Melnyk's implicit rejection of the Wyler rationale that only the state legislature may properly decide whether to apply the discovery rule appears well justified. As evidence of the alleged intent of the legislature to eschew the discovery rule, Wyler referred to the legislature's failure to enact legislation modifying the court's prior decisions that interpreted the statute of limitations for medical malpractice.*fn49 Legislative inaction, however, "is a weak reed upon which to lean in determining legislative intent."*fn50 A statute of limitations is a product of legislation, but it is the judiciary's task to interpret and enforce such an enactment. The Ohio statute in question here is phrased in general terms and requires only that an action for bodily injury "shall be brought within two years after the cause thereof arose."*fn51 The legislature left unresolved when a cause of action arises and when the statute commences to run. And, in Ohio, these kinds of determinations have always been the product of "judicial interpretation, not legislative promulgation."*fn52 Consequently, application of the discovery rule to the facts of this case in no way intrudes on the authority of the state legislature. Indeed, Ohio's selection of the termination exception represented not only a marked departure from the traditional rule, but also a judicial determination as to when a cause of action accrues. Melnyk's choice of the discovery rule, at least in the absence of an expression by the legislature prohibiting such an adoption, therefore appears fully compatible with the court's responsibility to ascertain and comply with legislative intention.*fn53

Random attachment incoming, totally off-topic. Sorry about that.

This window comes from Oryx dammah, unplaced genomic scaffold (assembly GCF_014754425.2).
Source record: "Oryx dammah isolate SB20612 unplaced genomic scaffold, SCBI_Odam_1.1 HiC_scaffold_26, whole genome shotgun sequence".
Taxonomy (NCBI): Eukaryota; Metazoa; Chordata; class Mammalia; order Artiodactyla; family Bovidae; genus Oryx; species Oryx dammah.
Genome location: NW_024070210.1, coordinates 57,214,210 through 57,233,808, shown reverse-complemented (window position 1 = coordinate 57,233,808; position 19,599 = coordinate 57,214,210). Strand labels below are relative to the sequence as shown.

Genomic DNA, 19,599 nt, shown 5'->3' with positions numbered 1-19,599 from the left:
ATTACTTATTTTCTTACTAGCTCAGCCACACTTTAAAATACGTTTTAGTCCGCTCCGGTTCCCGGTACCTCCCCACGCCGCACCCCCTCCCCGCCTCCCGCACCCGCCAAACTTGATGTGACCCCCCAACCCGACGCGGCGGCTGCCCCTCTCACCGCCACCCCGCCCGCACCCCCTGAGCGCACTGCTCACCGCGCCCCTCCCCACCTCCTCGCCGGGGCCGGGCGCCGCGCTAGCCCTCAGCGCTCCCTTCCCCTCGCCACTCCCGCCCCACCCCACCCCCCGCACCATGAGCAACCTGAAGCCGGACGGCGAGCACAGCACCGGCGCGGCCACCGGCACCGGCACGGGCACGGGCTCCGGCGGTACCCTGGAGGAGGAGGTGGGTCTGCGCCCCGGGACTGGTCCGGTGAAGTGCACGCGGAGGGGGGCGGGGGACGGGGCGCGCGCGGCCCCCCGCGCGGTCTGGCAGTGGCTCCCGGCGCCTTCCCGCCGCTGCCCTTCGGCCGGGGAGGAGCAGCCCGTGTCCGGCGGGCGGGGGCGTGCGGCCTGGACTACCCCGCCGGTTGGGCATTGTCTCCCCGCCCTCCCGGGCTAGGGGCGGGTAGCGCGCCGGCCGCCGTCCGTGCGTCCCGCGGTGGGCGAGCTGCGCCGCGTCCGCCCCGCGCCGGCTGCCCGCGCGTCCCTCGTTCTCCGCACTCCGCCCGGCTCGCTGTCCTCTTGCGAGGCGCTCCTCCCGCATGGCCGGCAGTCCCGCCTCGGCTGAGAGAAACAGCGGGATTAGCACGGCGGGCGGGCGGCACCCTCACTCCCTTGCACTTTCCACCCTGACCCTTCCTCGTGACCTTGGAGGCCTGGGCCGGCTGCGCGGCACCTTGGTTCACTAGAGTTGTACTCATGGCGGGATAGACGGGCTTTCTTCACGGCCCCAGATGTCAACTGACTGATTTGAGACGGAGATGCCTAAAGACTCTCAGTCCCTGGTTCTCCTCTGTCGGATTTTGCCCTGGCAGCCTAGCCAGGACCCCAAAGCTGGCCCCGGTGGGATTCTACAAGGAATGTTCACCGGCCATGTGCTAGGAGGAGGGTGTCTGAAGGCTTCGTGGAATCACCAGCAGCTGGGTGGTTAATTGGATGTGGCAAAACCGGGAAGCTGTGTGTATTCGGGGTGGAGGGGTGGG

Moreover, the Ohio Supreme Court in Melnyk distinguished its decision in Wyler as speaking only to the question of when a cause of action arises, and not to the determination whether the running of the statute of limitations is, for some reason, tolled.*fn54 It then proceeded to hold that the running of the statute of limitations on Melnyk's cause of action was tolled until such time as he discovered, or by the exercise of reasonable diligence should have discovered, the negligent act, even though his cause of action accrued, under Wyler, at the termination of the patient-physician relationship. On this analysis, the holding in Wyler determines only when the McKennas' cause of action accrued; it is inapposite to the question whether the action was tolled until such time as the McKennas could know how Mrs. McKenna's injuries occurred.